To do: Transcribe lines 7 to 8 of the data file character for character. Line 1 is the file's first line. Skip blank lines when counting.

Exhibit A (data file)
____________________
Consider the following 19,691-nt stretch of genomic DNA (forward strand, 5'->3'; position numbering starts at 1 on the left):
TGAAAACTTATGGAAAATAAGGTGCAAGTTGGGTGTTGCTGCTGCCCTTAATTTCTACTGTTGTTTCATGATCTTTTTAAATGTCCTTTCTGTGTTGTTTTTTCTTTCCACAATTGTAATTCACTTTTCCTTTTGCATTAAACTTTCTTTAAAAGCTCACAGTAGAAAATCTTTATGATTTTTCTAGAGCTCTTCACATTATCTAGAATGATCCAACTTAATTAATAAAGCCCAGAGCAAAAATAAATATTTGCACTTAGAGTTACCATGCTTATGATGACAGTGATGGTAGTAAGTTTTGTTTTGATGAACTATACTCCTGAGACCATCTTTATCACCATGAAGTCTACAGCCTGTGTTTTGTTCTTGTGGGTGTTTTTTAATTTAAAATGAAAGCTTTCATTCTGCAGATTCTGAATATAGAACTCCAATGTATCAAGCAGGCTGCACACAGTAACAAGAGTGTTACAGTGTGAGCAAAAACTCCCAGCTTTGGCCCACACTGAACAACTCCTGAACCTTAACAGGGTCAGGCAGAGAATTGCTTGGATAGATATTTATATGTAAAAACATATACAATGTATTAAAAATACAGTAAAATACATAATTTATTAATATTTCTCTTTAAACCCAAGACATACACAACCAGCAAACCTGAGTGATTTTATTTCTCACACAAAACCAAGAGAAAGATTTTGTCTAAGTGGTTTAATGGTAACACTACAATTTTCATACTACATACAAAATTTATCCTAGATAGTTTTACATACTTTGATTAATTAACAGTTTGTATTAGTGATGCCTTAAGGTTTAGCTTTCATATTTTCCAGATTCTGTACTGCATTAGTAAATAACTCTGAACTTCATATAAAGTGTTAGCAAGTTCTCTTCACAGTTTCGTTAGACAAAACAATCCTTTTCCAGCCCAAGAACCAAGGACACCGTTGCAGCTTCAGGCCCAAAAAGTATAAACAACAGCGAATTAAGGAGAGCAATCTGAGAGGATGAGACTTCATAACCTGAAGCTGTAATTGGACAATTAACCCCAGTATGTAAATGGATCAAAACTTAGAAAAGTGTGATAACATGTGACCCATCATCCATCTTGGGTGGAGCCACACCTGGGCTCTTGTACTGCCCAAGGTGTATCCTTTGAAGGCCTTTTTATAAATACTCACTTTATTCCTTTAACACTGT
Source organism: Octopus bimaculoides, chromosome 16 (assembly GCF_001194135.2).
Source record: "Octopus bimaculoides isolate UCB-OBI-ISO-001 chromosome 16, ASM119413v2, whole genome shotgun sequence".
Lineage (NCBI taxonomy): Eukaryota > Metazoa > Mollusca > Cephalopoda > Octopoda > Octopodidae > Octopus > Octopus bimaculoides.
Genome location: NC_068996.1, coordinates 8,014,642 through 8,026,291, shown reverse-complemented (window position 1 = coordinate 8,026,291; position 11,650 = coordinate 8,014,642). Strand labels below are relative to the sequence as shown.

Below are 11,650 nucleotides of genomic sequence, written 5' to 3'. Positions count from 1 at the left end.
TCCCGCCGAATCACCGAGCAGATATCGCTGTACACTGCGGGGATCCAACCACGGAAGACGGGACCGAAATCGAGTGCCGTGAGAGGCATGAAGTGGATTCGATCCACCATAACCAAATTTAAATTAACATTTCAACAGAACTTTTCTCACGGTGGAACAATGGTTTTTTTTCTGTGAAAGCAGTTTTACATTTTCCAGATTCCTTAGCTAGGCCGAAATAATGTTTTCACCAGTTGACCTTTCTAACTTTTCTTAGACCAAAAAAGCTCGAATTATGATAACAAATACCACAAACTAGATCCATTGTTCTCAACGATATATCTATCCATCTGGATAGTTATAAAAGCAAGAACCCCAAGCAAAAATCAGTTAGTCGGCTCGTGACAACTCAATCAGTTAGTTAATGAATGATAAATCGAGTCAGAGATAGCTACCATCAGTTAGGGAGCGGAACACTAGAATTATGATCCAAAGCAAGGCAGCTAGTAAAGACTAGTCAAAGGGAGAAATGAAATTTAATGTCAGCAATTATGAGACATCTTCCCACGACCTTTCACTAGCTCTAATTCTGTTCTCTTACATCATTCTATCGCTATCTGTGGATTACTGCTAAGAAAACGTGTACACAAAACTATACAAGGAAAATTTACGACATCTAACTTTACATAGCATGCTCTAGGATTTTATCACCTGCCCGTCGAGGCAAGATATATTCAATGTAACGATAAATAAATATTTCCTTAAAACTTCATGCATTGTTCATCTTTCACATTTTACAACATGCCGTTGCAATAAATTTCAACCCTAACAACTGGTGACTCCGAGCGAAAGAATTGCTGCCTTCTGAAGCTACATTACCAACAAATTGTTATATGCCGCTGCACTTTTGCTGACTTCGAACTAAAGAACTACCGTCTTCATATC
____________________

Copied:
Below are 11,650 nucleotides of genomic sequence, written 5' to 3'. Positions count from 1 at the left end.
TCCCGCCGAATCACCGAGCAGATATCGCTGTACACTGCGGGGATCCAACCACGGAAGACGGGACCGAAATCGAGTGCCGTGAGAGGCATGAAGTGGATTCGATCCACCATAACCAAATTTAAATTAACATTTCAACAGAACTTTTCTCACGGTGGAACAATGGTTTTTTTTCTGTGAAAGCAGTTTTACATTTTCCAGATTCCTTAGCTAGGCCGAAATAATGTTTTCACCAGTTGACCTTTCTAACTTTTCTTAGACCAAAAAAGCTCGAATTATGATAACAAATACCACAAACTAGATCCATTGTTCTCAACGATATATCTATCCATCTGGATAGTTATAAAAGCAAGAACCCCAAGCAAAAATCAGTTAGTCGGCTCGTGACAACTCAATCAGTTAGTTAATGAATGATAAATCGAGTCAGAGATAGCTACCATCAGTTAGGGAGCGGAACACTAGAATTATGATCCAAAGCAAGGCAGCTAGTAAAGACTAGTCAAAGGGAGAAATGAAATTTAATGTCAGCAATTATGAGACATCTTCCCACGACCTTTCACTAGCTCTAATTCTGTTCTCTTACATCATTCTATCGCTATCTGTGGATTACTGCTAAGAAAACGTGTACACAAAACTATACAAGGAAAATTTACGACATCTAACTTTACATAGCATGCTCTAGGATTTTATCACCTGCCCGTCGAGGCAAGATATATTCAATGTAACGATAAATAAATATTTCCTTAAAACTTCATGCATTGTTCATCTTTCACATTTTACAACATGCCGTTGCAATAAATTTCAACCCTAACAACTGGTGACTCCGAGCGAAAGAATTGCTGCCTTCTGAAGCTACATTACCAACAAATTGTTATATGCCGCTGCACTTTTGCTGACTTCGAACTAAAGAACTACCGTCTTCATATC